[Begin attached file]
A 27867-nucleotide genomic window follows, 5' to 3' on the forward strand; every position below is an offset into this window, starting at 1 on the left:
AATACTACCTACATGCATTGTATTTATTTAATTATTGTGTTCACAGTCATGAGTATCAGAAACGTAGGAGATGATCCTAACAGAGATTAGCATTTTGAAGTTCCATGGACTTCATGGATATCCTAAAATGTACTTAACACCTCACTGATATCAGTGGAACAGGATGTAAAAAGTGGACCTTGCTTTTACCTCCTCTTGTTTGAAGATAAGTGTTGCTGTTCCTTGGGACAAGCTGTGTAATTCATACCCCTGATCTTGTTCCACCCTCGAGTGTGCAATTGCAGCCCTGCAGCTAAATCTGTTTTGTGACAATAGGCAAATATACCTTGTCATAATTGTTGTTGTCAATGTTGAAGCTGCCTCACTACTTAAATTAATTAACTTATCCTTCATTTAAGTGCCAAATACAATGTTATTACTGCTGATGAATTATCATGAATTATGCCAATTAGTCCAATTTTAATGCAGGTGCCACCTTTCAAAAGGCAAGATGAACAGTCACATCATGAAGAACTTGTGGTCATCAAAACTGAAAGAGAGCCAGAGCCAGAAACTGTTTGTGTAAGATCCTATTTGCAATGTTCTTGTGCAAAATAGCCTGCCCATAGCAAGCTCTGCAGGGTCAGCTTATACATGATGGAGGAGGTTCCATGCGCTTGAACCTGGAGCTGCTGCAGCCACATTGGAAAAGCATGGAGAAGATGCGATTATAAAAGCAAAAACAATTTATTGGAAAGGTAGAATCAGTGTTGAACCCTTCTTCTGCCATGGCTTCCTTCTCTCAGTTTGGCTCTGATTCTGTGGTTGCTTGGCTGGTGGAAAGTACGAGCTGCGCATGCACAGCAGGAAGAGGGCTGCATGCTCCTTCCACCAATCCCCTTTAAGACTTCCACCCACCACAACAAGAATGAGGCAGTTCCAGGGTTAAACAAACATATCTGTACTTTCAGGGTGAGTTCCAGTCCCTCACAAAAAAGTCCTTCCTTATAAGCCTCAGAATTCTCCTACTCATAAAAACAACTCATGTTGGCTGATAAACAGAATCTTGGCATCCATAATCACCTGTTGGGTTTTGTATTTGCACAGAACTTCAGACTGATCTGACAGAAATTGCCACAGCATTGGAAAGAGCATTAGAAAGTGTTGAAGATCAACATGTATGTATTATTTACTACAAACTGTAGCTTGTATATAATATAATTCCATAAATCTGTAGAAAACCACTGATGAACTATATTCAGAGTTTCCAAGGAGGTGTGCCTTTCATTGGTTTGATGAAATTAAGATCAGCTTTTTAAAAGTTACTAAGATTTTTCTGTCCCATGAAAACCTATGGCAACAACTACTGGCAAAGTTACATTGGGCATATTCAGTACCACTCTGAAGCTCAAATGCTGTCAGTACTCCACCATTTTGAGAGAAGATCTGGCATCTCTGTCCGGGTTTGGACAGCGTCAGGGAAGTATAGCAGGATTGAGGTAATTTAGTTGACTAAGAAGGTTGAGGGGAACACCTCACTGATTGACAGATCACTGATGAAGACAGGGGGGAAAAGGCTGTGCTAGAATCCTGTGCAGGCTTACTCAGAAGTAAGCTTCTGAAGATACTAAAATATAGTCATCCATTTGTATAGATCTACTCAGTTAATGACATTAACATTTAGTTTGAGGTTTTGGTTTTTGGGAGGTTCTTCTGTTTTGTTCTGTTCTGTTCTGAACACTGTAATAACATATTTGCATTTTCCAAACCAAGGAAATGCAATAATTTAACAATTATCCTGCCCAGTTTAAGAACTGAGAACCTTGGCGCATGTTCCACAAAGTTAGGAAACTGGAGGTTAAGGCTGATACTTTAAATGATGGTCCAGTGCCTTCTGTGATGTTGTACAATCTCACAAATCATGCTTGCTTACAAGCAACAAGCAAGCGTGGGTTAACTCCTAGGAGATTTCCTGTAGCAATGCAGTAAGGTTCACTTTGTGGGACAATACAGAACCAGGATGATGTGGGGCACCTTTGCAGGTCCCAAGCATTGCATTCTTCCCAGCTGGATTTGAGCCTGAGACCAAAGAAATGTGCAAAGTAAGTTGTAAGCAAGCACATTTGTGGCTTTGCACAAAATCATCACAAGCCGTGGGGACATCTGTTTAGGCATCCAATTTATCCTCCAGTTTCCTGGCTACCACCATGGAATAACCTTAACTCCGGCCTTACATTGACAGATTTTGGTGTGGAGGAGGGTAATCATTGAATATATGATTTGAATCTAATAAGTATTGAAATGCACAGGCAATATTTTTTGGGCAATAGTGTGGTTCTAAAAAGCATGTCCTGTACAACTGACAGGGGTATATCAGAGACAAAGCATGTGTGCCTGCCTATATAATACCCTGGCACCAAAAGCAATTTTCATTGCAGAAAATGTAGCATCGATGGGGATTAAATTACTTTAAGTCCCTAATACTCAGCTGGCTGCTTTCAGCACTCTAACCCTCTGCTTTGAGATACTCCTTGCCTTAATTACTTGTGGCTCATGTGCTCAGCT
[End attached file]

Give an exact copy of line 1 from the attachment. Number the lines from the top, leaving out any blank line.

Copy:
A 27867-nucleotide genomic window follows, 5' to 3' on the forward strand; every position below is an offset into this window, starting at 1 on the left: